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Environmental Testing for USP 797
By Andrew Streifel, Hospital Environmental Specialist, University of Minnesota
From Bioscience World
THE NEW USP 797 PROVIDES GUIDANCE FOR ENVIRONMENTAL TESTING and training for safe manufacturing of compounds for patients. Sterility risk to patients and the level of compounding risk dictate quality control efforts.
Source management is essential to manage asepsis. For air, classifications of rooms from ISO 3 to 8 are part of risk assessment. Verification of airborne contamination must follow procedures that assure existing conditions provide contamination control.
In the pharmacy compounding environment, air handling is essential for comfort due to biological safety cabinets and clean benches. Due to recirculation of discharge air, air quality is often found at ISO 6 in compounding rooms. With HEPA(99.97% @ 0.3µm diameter particles), air discharged into the room is particle-free. In several pharmacy compounding area evaluations of the>0.5µm particles, we found 0 p/ft^3 in the BSC where antibiotics were mixed in front of the clean bench <100 p/ft^3. In the ante area, <100,000 p/ft^3 (ISO 8)was observed. Observations were collected before construction of pharmacy compounding area.
At Fairview University Medical Center pharmacy, a dual headed SAS Super 180 Microbial Air Sampler was used to collect 500 liters in the compounding area and 200 liters outside.
Samples collected on Malt Extract Agar and Plate Count Agar were incubated at 25C and 35C respectively. MEA has a bacterial inhibitor for fungal air quality and the PCA allows for bacteria and fungal growth. Most fungi grow at 25C and are inhibited at 35C. Isolates were counted after 72 hours and counts adjusted to colony forming units per cubic meter. Opportunistic fungal pathogens, e.g. Aspergillus fumigatus, grow at body temperature. (see chart)
|Location||25C fungi||35C bacteria + fungi|
The area has a 90% efficient filter system with area pressurized airflow to less clean areas. During renovation, pressure relationship is not ideal at 0.003 inches of water column and should be adjusted to provide 0.01” wc, which represents air velocity of 400 linear feet per minute.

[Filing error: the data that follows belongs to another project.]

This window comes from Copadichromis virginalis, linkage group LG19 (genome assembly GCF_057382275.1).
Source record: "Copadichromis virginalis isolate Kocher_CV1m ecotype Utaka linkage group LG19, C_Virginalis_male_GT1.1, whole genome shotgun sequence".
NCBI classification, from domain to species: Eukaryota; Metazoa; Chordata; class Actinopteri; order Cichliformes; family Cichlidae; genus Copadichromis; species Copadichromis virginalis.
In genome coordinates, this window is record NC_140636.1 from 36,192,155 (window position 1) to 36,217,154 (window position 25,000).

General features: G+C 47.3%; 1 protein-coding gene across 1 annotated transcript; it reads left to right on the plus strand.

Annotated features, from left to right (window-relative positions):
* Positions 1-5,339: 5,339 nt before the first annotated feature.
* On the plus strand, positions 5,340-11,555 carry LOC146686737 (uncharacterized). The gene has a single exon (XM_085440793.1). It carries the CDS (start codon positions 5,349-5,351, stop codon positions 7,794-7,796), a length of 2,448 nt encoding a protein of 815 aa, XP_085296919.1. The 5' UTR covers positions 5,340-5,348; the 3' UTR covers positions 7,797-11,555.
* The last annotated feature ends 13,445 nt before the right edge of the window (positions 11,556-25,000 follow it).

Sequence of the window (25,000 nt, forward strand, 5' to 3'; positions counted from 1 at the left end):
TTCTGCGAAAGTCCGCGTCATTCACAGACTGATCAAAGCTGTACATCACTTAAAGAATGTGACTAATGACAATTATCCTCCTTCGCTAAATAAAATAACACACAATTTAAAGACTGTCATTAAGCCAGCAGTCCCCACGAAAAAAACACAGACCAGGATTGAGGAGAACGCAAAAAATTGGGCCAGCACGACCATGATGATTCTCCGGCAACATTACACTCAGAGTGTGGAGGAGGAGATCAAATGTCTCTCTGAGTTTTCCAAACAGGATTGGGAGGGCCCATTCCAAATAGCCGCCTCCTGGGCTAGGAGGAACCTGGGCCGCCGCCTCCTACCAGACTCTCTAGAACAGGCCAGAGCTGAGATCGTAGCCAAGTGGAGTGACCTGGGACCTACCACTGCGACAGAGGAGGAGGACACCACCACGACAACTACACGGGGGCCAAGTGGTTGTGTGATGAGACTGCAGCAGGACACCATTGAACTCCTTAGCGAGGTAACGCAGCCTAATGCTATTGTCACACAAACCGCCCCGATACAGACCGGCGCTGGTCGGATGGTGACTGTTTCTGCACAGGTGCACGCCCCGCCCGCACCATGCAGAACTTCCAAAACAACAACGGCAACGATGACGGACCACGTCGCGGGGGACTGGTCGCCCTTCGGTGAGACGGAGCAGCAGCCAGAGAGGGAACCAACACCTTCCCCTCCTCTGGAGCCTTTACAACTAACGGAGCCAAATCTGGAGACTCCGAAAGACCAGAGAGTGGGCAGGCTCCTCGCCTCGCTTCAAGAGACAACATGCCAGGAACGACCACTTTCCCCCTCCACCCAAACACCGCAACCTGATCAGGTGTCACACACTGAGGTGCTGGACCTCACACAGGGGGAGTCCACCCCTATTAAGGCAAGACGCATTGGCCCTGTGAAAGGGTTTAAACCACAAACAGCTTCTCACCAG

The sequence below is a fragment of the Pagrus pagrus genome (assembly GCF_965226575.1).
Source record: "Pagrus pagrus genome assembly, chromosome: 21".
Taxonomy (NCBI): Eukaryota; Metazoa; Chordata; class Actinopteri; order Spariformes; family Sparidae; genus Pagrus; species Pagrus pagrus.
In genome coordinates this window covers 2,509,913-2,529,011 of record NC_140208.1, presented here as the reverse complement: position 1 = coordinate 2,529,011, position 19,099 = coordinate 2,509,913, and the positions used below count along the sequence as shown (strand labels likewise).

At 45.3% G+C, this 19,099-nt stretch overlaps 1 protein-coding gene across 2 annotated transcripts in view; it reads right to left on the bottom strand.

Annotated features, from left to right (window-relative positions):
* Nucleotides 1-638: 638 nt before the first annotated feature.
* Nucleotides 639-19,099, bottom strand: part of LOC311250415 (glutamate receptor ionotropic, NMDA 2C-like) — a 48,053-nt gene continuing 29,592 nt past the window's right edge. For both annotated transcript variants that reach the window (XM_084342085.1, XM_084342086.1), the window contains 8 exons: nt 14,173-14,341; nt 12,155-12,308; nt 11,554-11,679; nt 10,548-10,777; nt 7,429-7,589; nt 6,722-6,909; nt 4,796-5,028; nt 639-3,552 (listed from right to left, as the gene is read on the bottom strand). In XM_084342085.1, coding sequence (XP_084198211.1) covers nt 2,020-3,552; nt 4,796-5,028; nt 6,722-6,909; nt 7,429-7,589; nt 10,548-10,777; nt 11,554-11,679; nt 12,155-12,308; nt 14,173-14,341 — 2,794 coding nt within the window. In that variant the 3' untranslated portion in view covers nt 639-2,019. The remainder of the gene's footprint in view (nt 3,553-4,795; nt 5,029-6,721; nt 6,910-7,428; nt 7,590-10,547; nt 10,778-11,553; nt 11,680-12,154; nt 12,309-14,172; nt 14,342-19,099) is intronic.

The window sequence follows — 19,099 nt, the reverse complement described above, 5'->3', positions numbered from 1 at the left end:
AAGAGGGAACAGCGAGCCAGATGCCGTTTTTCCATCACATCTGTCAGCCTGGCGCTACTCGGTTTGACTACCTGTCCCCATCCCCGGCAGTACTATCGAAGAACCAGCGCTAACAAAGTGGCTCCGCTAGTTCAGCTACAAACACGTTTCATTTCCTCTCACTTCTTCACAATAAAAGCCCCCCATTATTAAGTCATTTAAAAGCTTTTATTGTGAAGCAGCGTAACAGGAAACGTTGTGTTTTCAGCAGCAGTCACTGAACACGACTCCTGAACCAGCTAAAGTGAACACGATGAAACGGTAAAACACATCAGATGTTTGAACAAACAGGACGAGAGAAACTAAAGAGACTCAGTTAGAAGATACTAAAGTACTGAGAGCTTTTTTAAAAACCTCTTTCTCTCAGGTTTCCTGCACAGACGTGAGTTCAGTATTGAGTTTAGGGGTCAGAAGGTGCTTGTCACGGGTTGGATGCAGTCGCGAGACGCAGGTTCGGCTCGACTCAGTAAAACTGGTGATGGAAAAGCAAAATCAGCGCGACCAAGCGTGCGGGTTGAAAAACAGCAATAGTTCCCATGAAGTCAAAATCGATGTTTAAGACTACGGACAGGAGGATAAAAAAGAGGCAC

The expectation is cleanest areas with lowest counts. Data should represent a rank order reduction of airborne microbial particles reflecting clean-cleaner-cleanest air quality compared to outside. Cleanest area should be the biological safety cabinet.
Interpretation of Healthcare Air Sampling Data
Rank order analysis
- Lowest counts of microbes in the areas with best ventilation
- Ventilation parameters: filtration, air exchanges and pressure
- Comparison data necessary with outdoor control
- Pathogen recovery (Aspergillus)
- Homogeneous population (versus heterogeneous isolates)
Indoor outdoor ratio
- I/O <1 normal (seasonal considerations)
- I/O >1 potential problem
- Local aerosols can skew daily results
- Pathogens grow best at >35C (<1 cfu/m^3 pathogens)
- Filtration efficacy determined at 25C (lowest counts = best filtration)
In a relatively clean environment, larger air samples are necessary to validate cleanliness. Microbial growth media selection for air quality/surface testing should consider fungi, bacteria or both. Incubation temperatures assure differentiation of fungal versus bacterial contamination.
Understanding appropriate control measures for respective microbial sources coupled with training and environmental sampling provide a quality control program with a safe patient care environment in pharmacy compounding areas.
Andrew J. Streifel, MPH,
|For thirty years, Mr. Streifel, Hospital
Environmentalist at the University of Minnesota Department of Environmental
Health and Safety, has published and
lectured extensively and served over 200 hospitals worldwide on air quality and
patient care environments for solid organ and bone marrow transplant areas. Appointed to the Revision Task Force American Institute of Architects Guidelines for Construction of Hospitals, he assists industry leaders in design of critical care environments.
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